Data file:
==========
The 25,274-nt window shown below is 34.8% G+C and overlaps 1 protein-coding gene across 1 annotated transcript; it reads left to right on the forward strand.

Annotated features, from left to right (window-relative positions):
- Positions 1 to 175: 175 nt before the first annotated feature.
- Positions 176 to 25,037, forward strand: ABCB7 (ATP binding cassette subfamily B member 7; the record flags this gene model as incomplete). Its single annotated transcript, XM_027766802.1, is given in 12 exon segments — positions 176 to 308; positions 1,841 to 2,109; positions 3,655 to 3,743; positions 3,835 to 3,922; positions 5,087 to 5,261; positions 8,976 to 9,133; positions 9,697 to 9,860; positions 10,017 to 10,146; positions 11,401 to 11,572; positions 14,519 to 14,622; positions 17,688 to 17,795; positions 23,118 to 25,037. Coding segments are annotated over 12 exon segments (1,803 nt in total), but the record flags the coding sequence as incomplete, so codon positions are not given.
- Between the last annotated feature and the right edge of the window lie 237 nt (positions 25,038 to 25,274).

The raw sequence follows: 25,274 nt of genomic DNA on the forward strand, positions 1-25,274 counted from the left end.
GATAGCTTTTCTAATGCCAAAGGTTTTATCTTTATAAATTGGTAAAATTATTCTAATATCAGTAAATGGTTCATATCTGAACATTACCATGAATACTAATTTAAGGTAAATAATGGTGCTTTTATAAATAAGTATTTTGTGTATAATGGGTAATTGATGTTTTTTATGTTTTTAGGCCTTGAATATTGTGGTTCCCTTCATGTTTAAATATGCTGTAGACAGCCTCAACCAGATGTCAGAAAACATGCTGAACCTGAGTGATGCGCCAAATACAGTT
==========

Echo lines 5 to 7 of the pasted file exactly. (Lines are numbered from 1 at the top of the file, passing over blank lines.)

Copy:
- Between the last annotated feature and the right edge of the window lie 237 nt (positions 25,038 to 25,274).

The raw sequence follows: 25,274 nt of genomic DNA on the forward strand, positions 1-25,274 counted from the left end.
GATAGCTTTTCTAATGCCAAAGGTTTTATCTTTATAAATTGGTAAAATTATTCTAATATCAGTAAATGGTTCATATCTGAACATTACCATGAATACTAATTTAAGGTAAATAATGGTGCTTTTATAAATAAGTATTTTGTGTATAATGGGTAATTGATGTTTTTTATGTTTTTAGGCCTTGAATATTGTGGTTCCCTTCATGTTTAAATATGCTGTAGACAGCCTCAACCAGATGTCAGAAAACATGCTGAACCTGAGTGATGCGCCAAATACAGTT